Sunday, 24 October 2010

Design, Week 3 Lecture

Researching content…
It is important to research what is needed to be put in any commercial or informational piece. It is good to think about three factors when designing something like this, which are the subject, the audience and the message.

A Map of Pearl Lake,
This is a map of Peal Lake, which has points of interest for divers listed. When the designer was approached to make the map they would have needed to research lots of different information. Amongst others they include:
  • What and where are the points of interest? This could involve looking at previous maps (secondary research), asking people knowledgeable about the lake and perhaps even diving around the lake themselves (primary research).
  • How deep the lake is.
  • How will it be used underwater? Colours can get distorted underwater, and light levels may be affected.
  • Practicalities of the map. How big should it be for it to be workable and useable for divers?

On the Pearl Lake website ( it offers a black and white copy of the map as well.

Black and White copy of the Map,
This could be the version that divers are likely to use because of easy visibility whilst including the information needed by a diver.

By implementing the colour map on a dive, they may have discovered that it was unusable or inadequate for underwater reading, so the design was changed and developed. Kolb’s Learning Cycle explores that design process:

Kolb's Learning Cycle,
 A designer gathers research initially (feeling), they then reflect on that information (watching), consideration of that information (thinking), and then development/doing the work (doing). Then research is continued by implementing the piece in real life situations such as a trial dive, if it doesn’t work the cycle continues.

By researching what the content of a piece needs to be it allows visual communicators to create works that are appropriate to the application of it.

“Legibility indicates how clear text is visually.”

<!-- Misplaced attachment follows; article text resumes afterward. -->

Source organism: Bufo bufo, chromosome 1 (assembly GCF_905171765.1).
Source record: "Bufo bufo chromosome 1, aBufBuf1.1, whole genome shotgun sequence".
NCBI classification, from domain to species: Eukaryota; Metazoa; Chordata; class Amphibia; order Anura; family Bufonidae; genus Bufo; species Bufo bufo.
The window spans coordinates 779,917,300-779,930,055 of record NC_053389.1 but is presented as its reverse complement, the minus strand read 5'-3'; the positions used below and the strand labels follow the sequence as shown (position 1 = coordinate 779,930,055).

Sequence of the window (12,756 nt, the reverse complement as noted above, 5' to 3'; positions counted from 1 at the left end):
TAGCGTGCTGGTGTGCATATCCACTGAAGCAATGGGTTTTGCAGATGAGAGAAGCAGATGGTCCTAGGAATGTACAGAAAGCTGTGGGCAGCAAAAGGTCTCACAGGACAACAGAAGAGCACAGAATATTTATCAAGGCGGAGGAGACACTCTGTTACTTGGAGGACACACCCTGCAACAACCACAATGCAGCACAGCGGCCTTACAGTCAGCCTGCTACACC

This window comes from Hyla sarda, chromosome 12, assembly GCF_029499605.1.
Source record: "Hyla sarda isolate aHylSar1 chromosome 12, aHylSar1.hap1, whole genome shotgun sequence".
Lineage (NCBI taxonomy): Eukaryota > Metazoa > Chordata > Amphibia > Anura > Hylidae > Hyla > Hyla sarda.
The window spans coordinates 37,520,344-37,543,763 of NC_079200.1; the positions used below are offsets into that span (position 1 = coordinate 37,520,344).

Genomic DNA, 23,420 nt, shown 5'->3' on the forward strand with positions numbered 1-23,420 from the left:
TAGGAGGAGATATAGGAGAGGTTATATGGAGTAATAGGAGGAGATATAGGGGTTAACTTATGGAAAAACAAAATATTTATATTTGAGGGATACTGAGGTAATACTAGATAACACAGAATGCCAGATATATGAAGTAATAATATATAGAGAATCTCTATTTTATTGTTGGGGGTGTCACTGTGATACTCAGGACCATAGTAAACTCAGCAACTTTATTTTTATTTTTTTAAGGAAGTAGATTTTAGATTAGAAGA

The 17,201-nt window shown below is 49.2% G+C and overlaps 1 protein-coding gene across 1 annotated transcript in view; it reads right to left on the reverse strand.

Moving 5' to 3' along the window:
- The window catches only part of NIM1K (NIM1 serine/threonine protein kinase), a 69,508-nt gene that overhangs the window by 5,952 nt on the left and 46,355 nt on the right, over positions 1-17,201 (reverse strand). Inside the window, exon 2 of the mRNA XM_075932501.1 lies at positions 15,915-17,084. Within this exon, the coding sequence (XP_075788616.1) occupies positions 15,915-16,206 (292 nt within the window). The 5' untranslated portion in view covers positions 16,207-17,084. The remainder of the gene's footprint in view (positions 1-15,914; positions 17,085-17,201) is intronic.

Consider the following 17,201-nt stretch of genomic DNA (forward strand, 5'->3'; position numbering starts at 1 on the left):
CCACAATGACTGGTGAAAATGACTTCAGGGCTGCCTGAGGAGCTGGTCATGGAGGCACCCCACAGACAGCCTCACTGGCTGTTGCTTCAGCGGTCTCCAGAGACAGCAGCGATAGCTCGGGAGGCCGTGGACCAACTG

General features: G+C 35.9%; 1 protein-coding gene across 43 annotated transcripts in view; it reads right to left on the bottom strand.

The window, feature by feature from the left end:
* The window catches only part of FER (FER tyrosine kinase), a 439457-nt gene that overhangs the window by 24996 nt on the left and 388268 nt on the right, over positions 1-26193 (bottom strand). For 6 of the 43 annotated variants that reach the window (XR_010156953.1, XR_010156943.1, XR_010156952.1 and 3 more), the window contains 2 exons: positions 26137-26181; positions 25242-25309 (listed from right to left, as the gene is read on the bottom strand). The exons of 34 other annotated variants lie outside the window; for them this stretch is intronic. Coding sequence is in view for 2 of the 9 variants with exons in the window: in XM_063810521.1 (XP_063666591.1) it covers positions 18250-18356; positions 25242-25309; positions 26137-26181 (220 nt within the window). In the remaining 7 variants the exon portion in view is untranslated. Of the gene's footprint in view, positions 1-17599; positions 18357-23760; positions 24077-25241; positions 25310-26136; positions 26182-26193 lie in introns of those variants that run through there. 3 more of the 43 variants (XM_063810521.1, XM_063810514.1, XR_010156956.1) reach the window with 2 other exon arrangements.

“Being clear enough to be read, readable, particularly for handwriting”

Legibility refers to how something is read. Something can be illegible, which means it is hard to read, and something can be legible, which means it is easy to read.

Don't Mistake Legibility for Communication by David Carson
David Carson is a graphic designer/artist who explores legibility a lot throughout his works. He said, “there’s many ways you communicate. With colour, texture, sound… ” (From An Interview With David Carson by Adam Banks,
“It’s trying to communicate an idea, and in doing that, sometimes something became a little harder to read”
- David Carson, from An Interview with David Carson by Adam Banks

This piece by Carson is illegible - you can’t tell what’s going on and what it’s trying to say. It could be because there wasn’t any real meaning to the words, or because the text was about communicating confusion/mayhem.

Screen Captures from the Catch Me If You Can title sequence
This title sequence by Kuntzel and Deygas features a lot of text that has been manipulated to create a visual piece however, we can still read it and know what it says. This piece is legible. As a commercial piece for a big film, they needed to communicate the crew and cast names, but they needed to do it in a way that was visually stimulating as a way to keep the audience’s attention. Different mediums mean legibility needs to be considered in different ways.

Research and Development

Understanding an audience can enhance visual communication...

As a photographer I am concerned with; how a piece relates to an audience; if it communicates the ideas in the brief I was given or if it communicates the ideas I created; if it is relevant to the target audience and if the piece(s) is visually stimulating. One person's stimulating is another person's yawn though.

Example? I remember talking about the (fairly) new John Lewis advert with some mates (we have other cooler conversations not about adverts too) and some loved it some hated.

A short timeline of John Lewis 2010 advert.

For the sake of this blog I got some online discussions about the advert too:

Eek said, “don't really like it, it's depressing. How it's someone’s whole life practically in two minutes.”
Posted: Sat 1st May 2010 at 00:52:46

But SarahPie said, “love it, it's a fab advert.”
Posted: Sat 1st May 2010 at 11:19:04

 - Taken from a forum discussing the advert:

These two people are probably from different audience groups, and will have different priorities and ideologies from each other thus making their opinions differ.

Theorists have categorised audiences as a way of segmenting the general population. Hartley came up with one demographic approach to segment audience groups:
  • Self-image
  • Gender
  • Age group
  • Family
  • Class
  • Nation
  • Ethnicity

As we have moved on socially, some subjectivities are less relevant such as class, which is now considered a redundant way to label people. The psychographic approach separates an audience into levels:

It is very important to understand which audience group your piece is wanting to target, vital if you work commercially. As artists we are concerned with how people will respond to our work and how it will be received, even if we make a conscious decision to ignore audience and create highly personal expressions. By understanding the audience, it informs our decisions when we create.